New guy that needs help with mechanics

So those of you who have read my intro will see that i do have a little bit of pitching experience, but it was just at the high school 9th grade "reserve " team level. our team did not have a pitching coach so i have I need some of the guys who have been doing this for years to give me some pointers on how to improve my mechanics. Dont be afraid to tell it like it is. the more feed back, the better

If I were your pitching coach I would get you started on a program of drills to enhance your hip/shoulder separation at foot-strike.

If you watch your delivery closely it appears that your shoulders open to the target before your hips do–the sequencing should be just the opposite of that: That is, your shoulders should stay closed until your hips have rotated forward (opened) as far as they can. After your hips open, your upper torso should rotate forward transferring energy up through a kinetic chain that ends in your arm and hand…and you deliver the ball. It’s been estimated that about 80% of total velocity comes from this part of pitching mechanics, so you should want to make it as efficient as possible.

awesome. what kind of drills can help fix this problem??

There are some towel drills invented by Tom House that can help you tune your delivery to get better hip/shoulder separation and delayed shoulder rotation. These are described in his recent books better than I can do it. At this site Roger also understands all of House’s towel drills.

I also like something called the Rocker Drill–when properly done the Rocker Drill isolates the part of a delivery where the stride forward has just happened and the hips are open with the shoulders still closed.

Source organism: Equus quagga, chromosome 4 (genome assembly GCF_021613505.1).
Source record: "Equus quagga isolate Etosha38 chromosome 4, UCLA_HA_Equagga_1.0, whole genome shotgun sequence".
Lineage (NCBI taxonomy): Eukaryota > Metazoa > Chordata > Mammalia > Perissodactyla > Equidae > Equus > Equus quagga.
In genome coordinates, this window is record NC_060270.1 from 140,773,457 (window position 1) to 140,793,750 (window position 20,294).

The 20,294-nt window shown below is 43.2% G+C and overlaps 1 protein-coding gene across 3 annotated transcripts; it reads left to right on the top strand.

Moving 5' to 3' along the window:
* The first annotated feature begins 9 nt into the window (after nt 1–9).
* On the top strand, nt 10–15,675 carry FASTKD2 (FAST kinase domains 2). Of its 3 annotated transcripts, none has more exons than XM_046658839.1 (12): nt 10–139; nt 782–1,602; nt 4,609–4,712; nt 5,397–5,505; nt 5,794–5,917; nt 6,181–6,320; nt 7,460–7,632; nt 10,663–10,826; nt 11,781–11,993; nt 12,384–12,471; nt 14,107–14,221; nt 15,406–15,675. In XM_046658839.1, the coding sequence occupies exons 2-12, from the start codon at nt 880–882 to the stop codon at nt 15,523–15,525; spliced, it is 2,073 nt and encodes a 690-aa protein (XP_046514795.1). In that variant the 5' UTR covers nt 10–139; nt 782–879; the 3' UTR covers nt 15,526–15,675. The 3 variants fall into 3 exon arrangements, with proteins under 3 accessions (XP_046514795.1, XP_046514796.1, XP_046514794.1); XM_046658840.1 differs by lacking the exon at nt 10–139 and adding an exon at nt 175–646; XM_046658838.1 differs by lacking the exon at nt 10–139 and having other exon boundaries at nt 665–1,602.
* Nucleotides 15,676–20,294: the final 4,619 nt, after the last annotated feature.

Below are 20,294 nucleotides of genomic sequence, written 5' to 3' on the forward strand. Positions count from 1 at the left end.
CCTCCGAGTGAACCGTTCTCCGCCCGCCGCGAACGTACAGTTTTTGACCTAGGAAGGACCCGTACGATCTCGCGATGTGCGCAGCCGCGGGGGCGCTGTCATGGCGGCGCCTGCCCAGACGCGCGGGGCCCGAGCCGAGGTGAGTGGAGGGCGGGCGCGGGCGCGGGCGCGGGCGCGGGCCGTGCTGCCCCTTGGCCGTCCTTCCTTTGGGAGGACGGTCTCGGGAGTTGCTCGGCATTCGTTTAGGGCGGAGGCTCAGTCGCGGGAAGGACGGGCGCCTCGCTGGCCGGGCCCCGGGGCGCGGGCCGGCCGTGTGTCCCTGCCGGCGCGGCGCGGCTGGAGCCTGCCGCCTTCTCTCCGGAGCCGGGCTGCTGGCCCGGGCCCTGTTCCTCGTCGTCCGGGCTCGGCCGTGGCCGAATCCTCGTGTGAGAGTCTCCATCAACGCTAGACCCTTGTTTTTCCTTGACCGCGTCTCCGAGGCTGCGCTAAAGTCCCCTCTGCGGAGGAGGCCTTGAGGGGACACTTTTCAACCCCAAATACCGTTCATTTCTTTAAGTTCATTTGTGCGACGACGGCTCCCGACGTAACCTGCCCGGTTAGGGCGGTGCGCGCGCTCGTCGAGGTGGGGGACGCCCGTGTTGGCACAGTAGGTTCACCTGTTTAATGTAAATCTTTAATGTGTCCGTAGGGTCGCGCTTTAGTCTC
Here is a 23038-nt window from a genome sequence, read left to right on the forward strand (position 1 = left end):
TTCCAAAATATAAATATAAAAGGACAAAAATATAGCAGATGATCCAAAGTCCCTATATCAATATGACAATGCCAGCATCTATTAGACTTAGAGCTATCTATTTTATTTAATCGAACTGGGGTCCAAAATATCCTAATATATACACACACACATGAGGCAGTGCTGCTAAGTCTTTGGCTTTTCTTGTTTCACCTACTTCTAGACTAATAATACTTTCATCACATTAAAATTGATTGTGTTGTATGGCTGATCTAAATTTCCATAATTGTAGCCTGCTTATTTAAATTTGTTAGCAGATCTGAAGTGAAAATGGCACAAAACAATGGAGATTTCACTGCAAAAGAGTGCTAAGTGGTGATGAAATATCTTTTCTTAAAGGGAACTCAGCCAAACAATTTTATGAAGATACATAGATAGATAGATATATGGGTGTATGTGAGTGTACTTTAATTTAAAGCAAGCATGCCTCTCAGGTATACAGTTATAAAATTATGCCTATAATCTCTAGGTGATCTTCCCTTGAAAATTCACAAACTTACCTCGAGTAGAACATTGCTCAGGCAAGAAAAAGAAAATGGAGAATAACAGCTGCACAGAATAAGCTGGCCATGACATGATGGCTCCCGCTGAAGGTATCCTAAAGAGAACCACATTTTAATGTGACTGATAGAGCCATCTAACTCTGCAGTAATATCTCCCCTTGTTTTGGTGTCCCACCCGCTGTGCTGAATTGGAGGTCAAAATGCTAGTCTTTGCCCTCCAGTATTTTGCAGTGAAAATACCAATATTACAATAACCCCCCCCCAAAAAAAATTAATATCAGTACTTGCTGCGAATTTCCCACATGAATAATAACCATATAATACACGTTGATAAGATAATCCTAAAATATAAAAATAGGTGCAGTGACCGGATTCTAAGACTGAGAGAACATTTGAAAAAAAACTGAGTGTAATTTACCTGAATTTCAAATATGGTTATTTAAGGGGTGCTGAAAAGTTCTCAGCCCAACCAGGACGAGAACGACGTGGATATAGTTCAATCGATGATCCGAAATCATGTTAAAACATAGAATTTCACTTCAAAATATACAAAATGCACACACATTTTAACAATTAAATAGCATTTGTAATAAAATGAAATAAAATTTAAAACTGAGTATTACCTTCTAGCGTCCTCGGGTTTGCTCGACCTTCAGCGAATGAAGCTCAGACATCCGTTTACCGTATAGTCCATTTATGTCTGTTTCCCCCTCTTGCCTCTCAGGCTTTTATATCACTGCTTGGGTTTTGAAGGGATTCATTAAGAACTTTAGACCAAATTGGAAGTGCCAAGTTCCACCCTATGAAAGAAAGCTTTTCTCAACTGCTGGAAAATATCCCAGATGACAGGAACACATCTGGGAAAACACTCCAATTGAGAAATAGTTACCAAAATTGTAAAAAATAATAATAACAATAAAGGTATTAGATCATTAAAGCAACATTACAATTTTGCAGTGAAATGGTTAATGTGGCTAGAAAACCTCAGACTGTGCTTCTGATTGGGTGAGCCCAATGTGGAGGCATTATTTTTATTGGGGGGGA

Let me try to describe it:

You need a ball and your glove and you will want a partner to throw to–he should be perhaps 40 - 50 feet from you. You can do this drill alone, but it’s more convenient to have someone to throw the ball back to you, of course. It’s also more fun to have another person around when you work on drills–they can give you feedback and exchange ideas with you on how to get better.

The Rocker Drill can be done on flat-ground or a mound–the focus is on your hip/shoulder sequencing, not throwing speed or accuracy.

Start from the set or wind-up, your choice. Go into your motion as you normally do, but…you are going to stop your delivery just after your stride foot lands.

If you do that, what should you look like?

Your stride foot should be pointed more-or-less in the direction of your target (it doesn’t matter whether your stride foot is a little opened or closed or right on line with the target…that seems to be an individual style point).

Your back (post) foot should be on its toes.

Your hips should be open to the target (that is, they should be rotated forward).